<font color="#808080">MURK, Martin R.</font>

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MARTIN R. MURK
(
1928 - )

Marty Murk is one of those rare persons who wears a perpetual smile and always sees the silver lining on every cloud. He and his wife, Vera, could not have been better matched; she has boundless energy and the patience of Job. Everyone, sometime during his lifetime should be fortunate enough to know the Murk's, or at least a couple similar to them.

Martin was born in Kenosha, Wisconsin on April 30, 1928. His parents, Adolph and Ada, encouraged his natural inclination toward art and by the time he was six years old he was creating pencil sketches and building model airplanes. He attended Columbus Grade School where he was called upon by his teachers to draw and color American frontier scenes of Indians and animals for the different classrooms.

At age fifteen, Marty decided to pursue his intense interest in aircraft and began taking flying lessons at the Kenosha Airport. He earned his student permit within a year.

In 1945, Marty and four of his buddies wanted to enlist in the military service. However, since all of them were underage and none of them could obtain parental consent, they signed each other's papers. The official notary public seal presented a slight problem, but not for long. Marty, who always was good with his hands, carved one backwards in hardwood and they "notarized" all five sets of papers. It took the U.S. Army exactly four days to discover the forgery and all the parents were duly notified. After much deliberation, all parents agreed that if the boys wanted to serve their country enough to go to those lengths then their wishes should be granted. All the parents signed the consent papers.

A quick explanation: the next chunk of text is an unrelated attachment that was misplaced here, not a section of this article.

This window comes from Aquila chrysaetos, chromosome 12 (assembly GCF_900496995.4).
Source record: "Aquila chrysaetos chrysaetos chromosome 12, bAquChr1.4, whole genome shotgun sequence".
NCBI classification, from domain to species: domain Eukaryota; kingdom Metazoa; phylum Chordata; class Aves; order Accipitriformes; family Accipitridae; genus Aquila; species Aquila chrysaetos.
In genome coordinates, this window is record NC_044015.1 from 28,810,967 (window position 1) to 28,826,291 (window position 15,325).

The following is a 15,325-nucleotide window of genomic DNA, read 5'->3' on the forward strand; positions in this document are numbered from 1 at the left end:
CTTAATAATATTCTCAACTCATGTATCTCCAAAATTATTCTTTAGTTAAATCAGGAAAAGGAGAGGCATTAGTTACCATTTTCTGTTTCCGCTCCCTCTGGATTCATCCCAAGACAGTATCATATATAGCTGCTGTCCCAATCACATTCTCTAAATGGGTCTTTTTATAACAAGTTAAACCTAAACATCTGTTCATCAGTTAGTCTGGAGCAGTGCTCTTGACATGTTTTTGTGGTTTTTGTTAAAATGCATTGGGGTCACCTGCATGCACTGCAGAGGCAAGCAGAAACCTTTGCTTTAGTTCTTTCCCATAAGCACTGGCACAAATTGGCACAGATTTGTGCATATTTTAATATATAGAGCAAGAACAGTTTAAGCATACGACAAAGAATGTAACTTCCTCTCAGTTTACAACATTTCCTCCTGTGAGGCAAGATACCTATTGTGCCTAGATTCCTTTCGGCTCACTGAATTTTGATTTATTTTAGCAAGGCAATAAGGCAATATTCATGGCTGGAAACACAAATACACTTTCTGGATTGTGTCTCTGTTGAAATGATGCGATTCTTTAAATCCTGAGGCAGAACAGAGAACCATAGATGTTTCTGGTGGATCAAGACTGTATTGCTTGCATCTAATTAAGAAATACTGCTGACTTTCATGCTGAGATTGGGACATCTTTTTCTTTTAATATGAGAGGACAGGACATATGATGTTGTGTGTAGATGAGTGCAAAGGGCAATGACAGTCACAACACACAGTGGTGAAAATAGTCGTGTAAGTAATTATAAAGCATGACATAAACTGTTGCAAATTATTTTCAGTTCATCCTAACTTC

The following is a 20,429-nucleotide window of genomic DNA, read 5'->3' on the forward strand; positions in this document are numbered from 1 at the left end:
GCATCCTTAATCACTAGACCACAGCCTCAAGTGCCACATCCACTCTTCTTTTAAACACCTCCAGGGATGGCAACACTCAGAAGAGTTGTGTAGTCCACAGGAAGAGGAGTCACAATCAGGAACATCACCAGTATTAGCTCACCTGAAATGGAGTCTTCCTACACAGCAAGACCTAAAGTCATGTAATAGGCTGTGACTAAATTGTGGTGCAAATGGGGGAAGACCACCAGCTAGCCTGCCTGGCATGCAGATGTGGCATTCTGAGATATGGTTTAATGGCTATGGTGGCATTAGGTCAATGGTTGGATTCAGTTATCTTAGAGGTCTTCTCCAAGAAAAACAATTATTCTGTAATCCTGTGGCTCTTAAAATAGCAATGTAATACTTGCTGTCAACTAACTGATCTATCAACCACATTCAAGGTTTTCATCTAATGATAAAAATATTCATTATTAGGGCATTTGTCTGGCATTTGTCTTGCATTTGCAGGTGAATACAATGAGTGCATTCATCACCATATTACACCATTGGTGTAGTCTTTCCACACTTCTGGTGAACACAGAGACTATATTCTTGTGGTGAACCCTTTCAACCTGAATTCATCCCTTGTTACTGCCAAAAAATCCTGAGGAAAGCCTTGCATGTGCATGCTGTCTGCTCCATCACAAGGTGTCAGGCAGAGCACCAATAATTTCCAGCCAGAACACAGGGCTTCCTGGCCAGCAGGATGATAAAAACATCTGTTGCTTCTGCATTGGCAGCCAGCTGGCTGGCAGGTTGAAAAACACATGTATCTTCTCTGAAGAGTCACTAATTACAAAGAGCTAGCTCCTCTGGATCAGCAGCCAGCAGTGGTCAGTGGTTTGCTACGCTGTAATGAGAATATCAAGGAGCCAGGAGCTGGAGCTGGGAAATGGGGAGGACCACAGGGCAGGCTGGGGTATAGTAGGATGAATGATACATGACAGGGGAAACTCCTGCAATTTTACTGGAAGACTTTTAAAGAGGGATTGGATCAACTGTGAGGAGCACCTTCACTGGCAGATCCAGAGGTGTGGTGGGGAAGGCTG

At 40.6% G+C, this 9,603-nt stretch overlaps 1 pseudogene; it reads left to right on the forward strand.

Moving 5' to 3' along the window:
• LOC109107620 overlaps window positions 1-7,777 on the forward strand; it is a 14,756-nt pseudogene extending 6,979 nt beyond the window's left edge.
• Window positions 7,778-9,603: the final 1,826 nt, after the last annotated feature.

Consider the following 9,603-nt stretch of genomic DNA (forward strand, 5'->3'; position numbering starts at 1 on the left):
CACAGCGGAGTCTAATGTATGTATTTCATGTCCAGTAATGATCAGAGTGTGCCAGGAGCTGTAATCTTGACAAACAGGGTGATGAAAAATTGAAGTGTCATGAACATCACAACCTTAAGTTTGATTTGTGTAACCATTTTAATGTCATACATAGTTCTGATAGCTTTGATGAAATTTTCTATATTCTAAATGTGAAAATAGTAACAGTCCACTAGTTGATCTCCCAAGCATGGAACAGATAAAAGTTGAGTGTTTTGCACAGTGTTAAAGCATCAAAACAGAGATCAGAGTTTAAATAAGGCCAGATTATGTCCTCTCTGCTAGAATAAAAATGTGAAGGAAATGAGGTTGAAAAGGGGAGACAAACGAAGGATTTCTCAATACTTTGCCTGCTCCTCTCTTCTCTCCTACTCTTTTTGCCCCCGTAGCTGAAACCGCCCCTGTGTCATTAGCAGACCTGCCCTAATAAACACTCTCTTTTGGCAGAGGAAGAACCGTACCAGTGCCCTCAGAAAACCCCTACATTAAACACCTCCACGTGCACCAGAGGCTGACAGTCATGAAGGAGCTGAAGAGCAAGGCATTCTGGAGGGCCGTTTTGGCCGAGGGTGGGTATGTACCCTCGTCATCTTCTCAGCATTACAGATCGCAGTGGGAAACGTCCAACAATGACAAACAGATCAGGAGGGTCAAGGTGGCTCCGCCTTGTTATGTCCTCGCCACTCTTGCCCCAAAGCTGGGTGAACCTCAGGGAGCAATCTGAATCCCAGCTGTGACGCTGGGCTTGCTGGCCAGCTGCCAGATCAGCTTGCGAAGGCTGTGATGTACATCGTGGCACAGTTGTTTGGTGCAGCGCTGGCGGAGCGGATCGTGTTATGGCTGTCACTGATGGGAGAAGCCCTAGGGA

It was only natural for Marty to enter some branch of the service that had to do with airplanes, so he chose the paratroopers and wound up with the Occupation Forces in Japan with the Eleventh Airborne Division. The great beauty of that country made a lasting impression on Marty and influenced his art style.

After his hitch in the service was completed and with the aid of the G.I. Bill, he started flying again and also enrolled at the University of Wisconsin. He earned his Private Pilot's Certificate, but decided not to continue with his university studies.

Marty's innate artistic ability earned him a job as draftsman and later a position as product designer for the Simmons Company in his hometown. It was the chief designer of that company who recognized Marty's talent and encouraged him to go to art school.

Although the early years of free-lancing were difficult, his patience, persistence and his generally easygoing nature overcame and he established a foothold in the commercial art world, illustrating wildlife, livestock and children's books, as well as designing ads, brochures and annual reports.

A classic example of Marty's nature was demonstrated at a county fair a number of years ago. He and his youngest daughter, Nancy, were just aimlessly browsing when they wandered alongside a booth with a man selling ducklings. Nancy looked up at her father and said, "Daddy, can I have a duck?" Marty replied, "What are we going to do with a duck? We don't have a place to keep it. No, I don't think so."

After a few minutes of some deep soul-searching he asked himself, "Why can't she have a duck?" Leading Nancy by the hand, they returned to the booth with the ducklings and he let her choose one. She named it Waddles. Waddles remained part of the Murk household for eight years, and provided them with many light-hearted moments and lots of eggs.

Marty has been mildly active in community affairs. He created many stage sets for The Suburban Players, a local theatrical group. The first set he designed was for MUSIC MAN, and ten years later the set for the same play turned out to be his swan song.

Mary's studio is now in their house, where he works mostly in acrylics. His hobbies are hunting, fishing and collecting decoys. He is a member of Ducks Unlimited and the Safari Club International.














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